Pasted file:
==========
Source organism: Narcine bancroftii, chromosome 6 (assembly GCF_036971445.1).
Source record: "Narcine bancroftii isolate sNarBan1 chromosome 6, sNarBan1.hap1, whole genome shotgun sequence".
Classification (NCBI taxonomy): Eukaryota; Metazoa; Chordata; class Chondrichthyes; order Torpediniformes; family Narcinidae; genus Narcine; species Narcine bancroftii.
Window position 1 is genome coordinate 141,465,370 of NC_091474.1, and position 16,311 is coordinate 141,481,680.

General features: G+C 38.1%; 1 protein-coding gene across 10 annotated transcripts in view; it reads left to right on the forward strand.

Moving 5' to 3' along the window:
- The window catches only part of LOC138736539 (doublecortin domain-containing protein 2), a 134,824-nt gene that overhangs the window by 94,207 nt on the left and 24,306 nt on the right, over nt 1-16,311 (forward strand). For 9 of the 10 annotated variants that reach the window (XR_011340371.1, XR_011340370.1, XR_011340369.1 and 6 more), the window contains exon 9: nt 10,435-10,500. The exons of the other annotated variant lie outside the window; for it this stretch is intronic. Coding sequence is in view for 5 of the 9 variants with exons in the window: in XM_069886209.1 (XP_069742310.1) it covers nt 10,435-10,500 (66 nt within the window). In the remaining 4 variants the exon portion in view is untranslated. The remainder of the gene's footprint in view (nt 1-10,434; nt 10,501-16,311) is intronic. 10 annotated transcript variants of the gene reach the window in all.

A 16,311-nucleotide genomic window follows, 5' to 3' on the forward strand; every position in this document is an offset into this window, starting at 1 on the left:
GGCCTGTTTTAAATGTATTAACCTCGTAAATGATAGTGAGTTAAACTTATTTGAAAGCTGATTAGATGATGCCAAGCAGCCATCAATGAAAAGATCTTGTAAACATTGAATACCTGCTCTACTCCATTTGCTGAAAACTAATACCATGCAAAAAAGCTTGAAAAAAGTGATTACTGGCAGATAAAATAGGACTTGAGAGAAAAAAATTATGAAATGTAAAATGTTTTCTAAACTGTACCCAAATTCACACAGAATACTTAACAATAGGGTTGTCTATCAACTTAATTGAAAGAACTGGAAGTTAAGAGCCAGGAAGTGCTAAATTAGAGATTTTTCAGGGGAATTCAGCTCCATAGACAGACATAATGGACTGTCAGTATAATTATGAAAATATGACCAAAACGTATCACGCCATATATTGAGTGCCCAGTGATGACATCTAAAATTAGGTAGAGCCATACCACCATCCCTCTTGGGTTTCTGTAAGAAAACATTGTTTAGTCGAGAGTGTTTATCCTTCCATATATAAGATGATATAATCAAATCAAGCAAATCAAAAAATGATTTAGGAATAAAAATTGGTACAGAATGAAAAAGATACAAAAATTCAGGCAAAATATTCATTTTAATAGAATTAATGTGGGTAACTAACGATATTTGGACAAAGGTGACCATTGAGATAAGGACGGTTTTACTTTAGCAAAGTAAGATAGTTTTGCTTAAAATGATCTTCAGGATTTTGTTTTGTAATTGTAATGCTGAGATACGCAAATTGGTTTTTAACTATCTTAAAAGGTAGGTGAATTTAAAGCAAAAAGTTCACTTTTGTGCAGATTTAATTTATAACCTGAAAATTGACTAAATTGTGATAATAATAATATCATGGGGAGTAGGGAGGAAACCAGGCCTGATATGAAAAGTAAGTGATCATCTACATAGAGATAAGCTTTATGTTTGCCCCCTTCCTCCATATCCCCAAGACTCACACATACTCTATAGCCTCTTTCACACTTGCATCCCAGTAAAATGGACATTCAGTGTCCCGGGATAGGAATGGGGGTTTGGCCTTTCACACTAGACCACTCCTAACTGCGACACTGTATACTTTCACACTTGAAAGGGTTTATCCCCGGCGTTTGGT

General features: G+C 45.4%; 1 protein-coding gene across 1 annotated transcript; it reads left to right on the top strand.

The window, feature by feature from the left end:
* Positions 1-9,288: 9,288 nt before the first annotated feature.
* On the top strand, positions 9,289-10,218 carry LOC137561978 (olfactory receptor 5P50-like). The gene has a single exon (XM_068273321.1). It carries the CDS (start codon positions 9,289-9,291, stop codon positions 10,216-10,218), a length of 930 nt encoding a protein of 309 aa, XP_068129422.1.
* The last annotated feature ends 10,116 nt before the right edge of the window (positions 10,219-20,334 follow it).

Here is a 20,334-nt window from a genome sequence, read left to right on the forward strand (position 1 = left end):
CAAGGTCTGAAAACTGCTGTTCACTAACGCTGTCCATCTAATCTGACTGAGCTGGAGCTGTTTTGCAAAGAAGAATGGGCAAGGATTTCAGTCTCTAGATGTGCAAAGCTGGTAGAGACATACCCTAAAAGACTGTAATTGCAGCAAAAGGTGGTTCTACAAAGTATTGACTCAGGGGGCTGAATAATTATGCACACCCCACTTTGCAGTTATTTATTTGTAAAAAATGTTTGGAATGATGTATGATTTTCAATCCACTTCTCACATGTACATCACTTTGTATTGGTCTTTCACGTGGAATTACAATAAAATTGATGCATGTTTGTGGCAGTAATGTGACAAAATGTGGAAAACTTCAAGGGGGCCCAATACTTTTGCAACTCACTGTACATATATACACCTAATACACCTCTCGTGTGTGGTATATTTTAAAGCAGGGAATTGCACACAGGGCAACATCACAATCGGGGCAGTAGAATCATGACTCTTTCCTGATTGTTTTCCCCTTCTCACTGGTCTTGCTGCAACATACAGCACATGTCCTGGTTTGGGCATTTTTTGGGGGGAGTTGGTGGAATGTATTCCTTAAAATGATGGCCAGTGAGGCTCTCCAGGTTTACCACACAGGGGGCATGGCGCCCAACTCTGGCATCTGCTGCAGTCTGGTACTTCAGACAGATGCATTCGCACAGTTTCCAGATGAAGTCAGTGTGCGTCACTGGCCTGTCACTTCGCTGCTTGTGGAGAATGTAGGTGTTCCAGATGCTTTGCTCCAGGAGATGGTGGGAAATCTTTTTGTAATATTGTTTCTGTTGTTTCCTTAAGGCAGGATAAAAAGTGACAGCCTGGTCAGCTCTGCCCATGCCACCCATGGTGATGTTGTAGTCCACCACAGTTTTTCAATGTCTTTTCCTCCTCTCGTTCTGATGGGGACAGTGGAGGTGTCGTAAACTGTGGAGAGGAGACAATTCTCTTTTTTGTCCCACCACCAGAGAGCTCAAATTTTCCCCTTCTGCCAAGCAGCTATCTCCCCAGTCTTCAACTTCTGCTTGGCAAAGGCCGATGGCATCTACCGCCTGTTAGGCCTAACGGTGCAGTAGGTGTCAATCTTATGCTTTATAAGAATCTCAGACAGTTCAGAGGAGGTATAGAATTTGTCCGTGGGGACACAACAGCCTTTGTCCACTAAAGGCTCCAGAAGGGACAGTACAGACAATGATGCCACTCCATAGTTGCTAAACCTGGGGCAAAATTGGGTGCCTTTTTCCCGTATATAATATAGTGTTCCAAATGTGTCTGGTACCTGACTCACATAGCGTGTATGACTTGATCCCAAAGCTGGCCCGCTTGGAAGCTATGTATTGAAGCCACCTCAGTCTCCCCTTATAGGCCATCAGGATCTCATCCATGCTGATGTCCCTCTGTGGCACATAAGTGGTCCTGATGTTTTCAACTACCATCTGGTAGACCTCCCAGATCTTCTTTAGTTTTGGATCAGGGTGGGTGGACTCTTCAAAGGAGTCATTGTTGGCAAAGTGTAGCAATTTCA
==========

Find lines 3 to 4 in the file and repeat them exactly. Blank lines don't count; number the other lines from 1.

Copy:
Classification (NCBI taxonomy): Eukaryota; Metazoa; Chordata; class Chondrichthyes; order Torpediniformes; family Narcinidae; genus Narcine; species Narcine bancroftii.
Window position 1 is genome coordinate 141,465,370 of NC_091474.1, and position 16,311 is coordinate 141,481,680.